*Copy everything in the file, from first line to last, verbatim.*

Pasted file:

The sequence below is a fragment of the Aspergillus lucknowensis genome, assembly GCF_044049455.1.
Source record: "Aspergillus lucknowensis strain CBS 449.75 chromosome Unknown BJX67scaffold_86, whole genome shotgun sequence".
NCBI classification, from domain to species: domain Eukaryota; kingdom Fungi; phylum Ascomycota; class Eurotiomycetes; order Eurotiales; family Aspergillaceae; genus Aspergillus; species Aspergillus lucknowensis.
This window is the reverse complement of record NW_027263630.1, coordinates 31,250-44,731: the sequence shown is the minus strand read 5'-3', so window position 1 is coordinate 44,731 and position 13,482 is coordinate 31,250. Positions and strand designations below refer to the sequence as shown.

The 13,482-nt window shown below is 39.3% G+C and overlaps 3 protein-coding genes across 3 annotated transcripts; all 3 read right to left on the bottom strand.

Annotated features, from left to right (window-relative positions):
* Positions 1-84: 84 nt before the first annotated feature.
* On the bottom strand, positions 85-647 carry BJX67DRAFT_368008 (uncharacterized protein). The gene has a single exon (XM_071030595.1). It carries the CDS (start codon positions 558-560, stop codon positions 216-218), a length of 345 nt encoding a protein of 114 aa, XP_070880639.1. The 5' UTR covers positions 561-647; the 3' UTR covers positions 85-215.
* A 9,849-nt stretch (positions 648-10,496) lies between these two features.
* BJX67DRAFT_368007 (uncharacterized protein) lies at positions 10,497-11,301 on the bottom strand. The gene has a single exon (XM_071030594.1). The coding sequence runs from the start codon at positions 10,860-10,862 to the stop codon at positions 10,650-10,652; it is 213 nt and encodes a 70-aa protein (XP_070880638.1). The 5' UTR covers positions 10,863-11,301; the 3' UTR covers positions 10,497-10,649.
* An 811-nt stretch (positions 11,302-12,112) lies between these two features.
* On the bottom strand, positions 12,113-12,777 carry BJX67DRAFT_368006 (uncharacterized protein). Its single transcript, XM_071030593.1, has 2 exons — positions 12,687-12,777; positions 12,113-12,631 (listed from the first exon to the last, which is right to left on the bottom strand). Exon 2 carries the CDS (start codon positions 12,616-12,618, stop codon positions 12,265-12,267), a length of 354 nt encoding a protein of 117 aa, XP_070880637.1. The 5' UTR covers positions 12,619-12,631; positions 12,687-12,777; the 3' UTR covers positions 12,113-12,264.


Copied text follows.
The sequence below is a fragment of the Aspergillus lucknowensis genome, assembly GCF_044049455.1.
Source record: "Aspergillus lucknowensis strain CBS 449.75 chromosome Unknown BJX67scaffold_86, whole genome shotgun sequence".
NCBI classification, from domain to species: domain Eukaryota; kingdom Fungi; phylum Ascomycota; class Eurotiomycetes; order Eurotiales; family Aspergillaceae; genus Aspergillus; species Aspergillus lucknowensis.
This window is the reverse complement of record NW_027263630.1, coordinates 31,250-44,731: the sequence shown is the minus strand read 5'-3', so window position 1 is coordinate 44,731 and position 13,482 is coordinate 31,250. Positions and strand designations below refer to the sequence as shown.

The 13,482-nt window shown below is 39.3% G+C and overlaps 3 protein-coding genes across 3 annotated transcripts; all 3 read right to left on the bottom strand.

Annotated features, from left to right (window-relative positions):
* Positions 1-84: 84 nt before the first annotated feature.
* On the bottom strand, positions 85-647 carry BJX67DRAFT_368008 (uncharacterized protein). The gene has a single exon (XM_071030595.1). It carries the CDS (start codon positions 558-560, stop codon positions 216-218), a length of 345 nt encoding a protein of 114 aa, XP_070880639.1. The 5' UTR covers positions 561-647; the 3' UTR covers positions 85-215.
* A 9,849-nt stretch (positions 648-10,496) lies between these two features.
* BJX67DRAFT_368007 (uncharacterized protein) lies at positions 10,497-11,301 on the bottom strand. The gene has a single exon (XM_071030594.1). The coding sequence runs from the start codon at positions 10,860-10,862 to the stop codon at positions 10,650-10,652; it is 213 nt and encodes a 70-aa protein (XP_070880638.1). The 5' UTR covers positions 10,863-11,301; the 3' UTR covers positions 10,497-10,649.
* An 811-nt stretch (positions 11,302-12,112) lies between these two features.
* On the bottom strand, positions 12,113-12,777 carry BJX67DRAFT_368006 (uncharacterized protein). Its single transcript, XM_071030593.1, has 2 exons — positions 12,687-12,777; positions 12,113-12,631 (listed from the first exon to the last, which is right to left on the bottom strand). Exon 2 carries the CDS (start codon positions 12,616-12,618, stop codon positions 12,265-12,267), a length of 354 nt encoding a protein of 117 aa, XP_070880637.1. The 5' UTR covers positions 12,619-12,631; positions 12,687-12,777; the 3' UTR covers positions 12,113-12,264.